|Photo by Janelle Curlin-Taylor (altered by Kim)|
I had an idea that Rich might bring a prompt about flowers. Thinking about flowers, I had a flashback from about 50 years ago. My aunt Reggie, my wife, and I walked by some flowers in Reggie’s garden. She went totally ape over these flowers as she pointed them out to us. She started exclaiming how they were so beautiful ... And she started jumping up and down like gorillas do when they meet a long lost friend. Or when a dog jumps all over her long lost master. I had never seen any human so excited about anything. I am kind of a dead beat and often say to myself, “bah humbug.”
Isn’t that what Ebenezer Scrooge would say in that Dickens' A Christmas Carol?
My grandkids started calling me grandpa no fun, until I adopted the name myself and took the fun out of that.
Reggie's excitement about the flowers was especially poignant because she had experienced a couple of tragedies. Normally our family didn’t do tragedy. Experience tragedies, that is. One of Reggie’s sons turned out to be severely disabled and then Reggie had a surgery that limited the use of one side of her body. And yet she was all there, like a cheerleader, telling that flower how beautiful she was and how much joy that flower had given her. Joy to die for, as the curious expression goes.
I was in a store the other day and the free sample lady gave me some chocolate and said it was to die for. I said that if you died you couldn't taste it. At first she tried to object, but then she looked at me and said, “you're right... It is something to live for.”
I was jealous of how Reggie could get so excited over a flower. Part of me thinks that one thing is just as beautiful as another. I decided one semester in college to photograph the ugliest thing in my life. It was a beige coffee cup from the vending machine in our art building. Finally I started to make beautiful images by cutting it up (which I took as cheating a bit). The Dallas Museum of Fine Arts owns one of the prints (link). But never did I jump up and down over that not-so-beautiful cup.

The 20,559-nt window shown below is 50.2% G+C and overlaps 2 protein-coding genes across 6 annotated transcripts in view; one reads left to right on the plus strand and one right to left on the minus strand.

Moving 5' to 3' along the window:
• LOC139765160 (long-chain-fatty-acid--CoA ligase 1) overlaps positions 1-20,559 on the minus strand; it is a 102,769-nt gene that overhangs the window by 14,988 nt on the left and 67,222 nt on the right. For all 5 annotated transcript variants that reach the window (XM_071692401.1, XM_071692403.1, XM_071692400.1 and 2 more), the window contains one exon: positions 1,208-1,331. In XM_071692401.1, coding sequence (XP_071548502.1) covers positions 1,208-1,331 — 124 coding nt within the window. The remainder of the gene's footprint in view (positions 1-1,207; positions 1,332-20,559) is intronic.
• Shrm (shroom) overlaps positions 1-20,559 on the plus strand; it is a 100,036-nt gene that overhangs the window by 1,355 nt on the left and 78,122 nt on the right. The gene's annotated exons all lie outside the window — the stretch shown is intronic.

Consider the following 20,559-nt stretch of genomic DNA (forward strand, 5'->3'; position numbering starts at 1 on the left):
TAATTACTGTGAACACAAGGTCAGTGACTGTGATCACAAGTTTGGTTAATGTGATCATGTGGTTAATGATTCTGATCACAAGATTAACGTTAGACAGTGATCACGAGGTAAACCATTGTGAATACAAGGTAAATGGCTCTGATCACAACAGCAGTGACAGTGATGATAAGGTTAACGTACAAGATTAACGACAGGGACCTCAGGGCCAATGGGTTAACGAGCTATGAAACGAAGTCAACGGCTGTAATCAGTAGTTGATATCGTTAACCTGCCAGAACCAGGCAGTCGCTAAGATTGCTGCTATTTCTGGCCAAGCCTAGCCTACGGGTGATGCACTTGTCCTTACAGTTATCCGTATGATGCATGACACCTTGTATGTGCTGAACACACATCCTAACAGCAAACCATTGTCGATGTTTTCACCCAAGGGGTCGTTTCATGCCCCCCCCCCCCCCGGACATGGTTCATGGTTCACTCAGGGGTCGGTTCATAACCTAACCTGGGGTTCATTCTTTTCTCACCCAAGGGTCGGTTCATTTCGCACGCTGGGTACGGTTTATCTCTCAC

My painting teacher at the time, who was a great influence on me, claimed his greatest discovery was that corners pick up dirt. He would get excited about that idea. I never saw him excited over flowers.Though Indian turquoise jewelry tickled his fancy.
This takes me to the sirens that sang so beautifully that they'd lure the sailors into the rocks. Do flowers do that for some? Some find peace in flowers. Reggie, on the other hand, found ecstasy. I don't remember the flowers themselves. But I sure remember Reggie, and marvelled at her enthusiasm for these flowers of hers. Here’s a documentary on Reggie: http://jklabs.net/million.html
P.S. After everyone read their writing about flowers, and two women complaining that their lovers had been so inept at giving them the right flowers, and another saying that she and her girlfriends give each other flowers (because men don’t have a clue?)… I scooted over to Central Market to get my wife flowers… only to find that there was a power outage, and CM said I could come in, but could not buy anything. A week ago my wife had bought herself flowers and pointed them out to me, saying “look at the flowers I got from you.” I had the combined thoughts that I was glad she was getting what she wanted… and a little guilt that I wasn’t the one to get them.
P.P.S. Easy to please a woman? I asked her what kind of flowers she wanted today. She said carnations. But by the time I got to the store this morning, I wasn’t sure what she had said. So when I came home, I told her I couldn’t remember if she had said carnations or what. She said “carnations, but that she didn’t like all carnations.” So I took a picture of the ones “I had bought her last week” that were starting to wilt. She also said there were some other flowers she liked, but she forgot their name.
P.P.P.S. We did an exercise the other day at a Zen temple. We each took three minutes to describe a gift we had received in the past. What was surprising was that it was not the gift that had really touched us, but really it was the connection that had formed with the giver. The gift itself of little consequence in the interaction. What are we really saying when we pick apart the gift?